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Wednesday, November 7, 2007

Microsoft Puts the 'F' in Functional

Microsoft is targeting functional programming as a next big thing in
software development. F# -- pronounced "F sharp" -- is a functional
programming language out of Microsoft Research that the company will
productize to target developers dealing with concurrency and those in
the financial, scientific and technical, and academic arenas. At the
Object-Oriented Programming, Systems, Languages and Applications 2007
conference in October, some of Microsoft's leading language gurus,
including Jim Hugunin, Anders Hejlsberg and Erik Meijer, spoke of
coming to Montreal via Cambridge, England, where they had stopped in
on Don Syme, Microsoft's researcher heading up the F# project. Microsoft
had just announced plans to transition the technology from research to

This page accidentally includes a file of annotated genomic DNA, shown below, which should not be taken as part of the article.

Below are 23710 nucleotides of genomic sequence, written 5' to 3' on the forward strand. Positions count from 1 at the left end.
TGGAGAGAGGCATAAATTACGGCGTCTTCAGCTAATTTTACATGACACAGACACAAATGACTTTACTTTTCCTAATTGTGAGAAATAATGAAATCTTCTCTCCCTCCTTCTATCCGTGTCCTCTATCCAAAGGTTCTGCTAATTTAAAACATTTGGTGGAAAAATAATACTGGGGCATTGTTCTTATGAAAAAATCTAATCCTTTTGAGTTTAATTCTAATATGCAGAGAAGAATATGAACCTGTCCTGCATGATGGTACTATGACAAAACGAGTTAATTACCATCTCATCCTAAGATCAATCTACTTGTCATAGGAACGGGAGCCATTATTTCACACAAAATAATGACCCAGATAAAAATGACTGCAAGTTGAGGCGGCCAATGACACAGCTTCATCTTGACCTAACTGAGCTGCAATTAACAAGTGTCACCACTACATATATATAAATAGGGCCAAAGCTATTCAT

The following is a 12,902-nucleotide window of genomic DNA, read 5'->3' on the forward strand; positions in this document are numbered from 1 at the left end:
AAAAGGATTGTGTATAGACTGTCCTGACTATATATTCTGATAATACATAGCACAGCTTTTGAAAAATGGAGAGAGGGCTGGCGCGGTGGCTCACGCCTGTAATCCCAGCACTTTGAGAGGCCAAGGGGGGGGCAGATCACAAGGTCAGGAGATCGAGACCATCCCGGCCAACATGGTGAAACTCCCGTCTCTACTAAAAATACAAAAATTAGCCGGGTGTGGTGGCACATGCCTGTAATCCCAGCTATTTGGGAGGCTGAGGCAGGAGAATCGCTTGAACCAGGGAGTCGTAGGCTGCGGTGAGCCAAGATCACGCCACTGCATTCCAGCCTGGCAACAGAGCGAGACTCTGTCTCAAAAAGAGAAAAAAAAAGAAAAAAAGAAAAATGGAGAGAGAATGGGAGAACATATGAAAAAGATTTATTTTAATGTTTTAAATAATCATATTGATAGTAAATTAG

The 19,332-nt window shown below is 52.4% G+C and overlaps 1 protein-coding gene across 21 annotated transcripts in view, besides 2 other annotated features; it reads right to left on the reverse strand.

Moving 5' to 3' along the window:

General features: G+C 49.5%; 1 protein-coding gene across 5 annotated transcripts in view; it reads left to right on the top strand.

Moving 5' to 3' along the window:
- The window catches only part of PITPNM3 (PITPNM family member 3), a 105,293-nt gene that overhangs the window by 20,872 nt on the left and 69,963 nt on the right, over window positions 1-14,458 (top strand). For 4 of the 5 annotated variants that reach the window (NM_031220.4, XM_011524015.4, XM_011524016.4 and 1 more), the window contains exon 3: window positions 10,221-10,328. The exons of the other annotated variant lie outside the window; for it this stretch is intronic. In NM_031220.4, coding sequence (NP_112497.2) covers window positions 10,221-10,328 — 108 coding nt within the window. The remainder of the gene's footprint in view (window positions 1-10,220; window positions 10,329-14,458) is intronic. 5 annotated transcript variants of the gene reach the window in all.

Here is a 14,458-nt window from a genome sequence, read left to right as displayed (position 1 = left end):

product form under Visual Studio. Earlier in the conference, Hejlsberg,
a core creator of C#, said he has seen a resurgence of functional
programming and its influences. Functional programming treats
computation as the evaluation of mathematical functions and avoids
state and mutable data. Functional languages include APL, Erlang,
Haskell, Lisp, ML, Oz and Scheme. Microsoft's Meijer is one of the
creators of Haskell. S. "Soma" Somasegar, corporate vice president
of Microsoft's Developer Division: "Language features such as lambda
expressions in C# and generics in .Net 2.0 have roots in functional
languages, and LINQ (Language Integrated Query) is directly based on
functional programming techniques. Many ideas from functional
languages are helping us address some of the biggest challenges facing
the industry today, from the impedance mismatch between data and
objects to the challenges of the multi-core and parallel computing
space... Microsoft will fully integrate the F# language into Visual
Studio and continue innovating and evolving F#. In my mind, F# is
another first-class programming language on the CLR (Common Language
Runtime)." More Information

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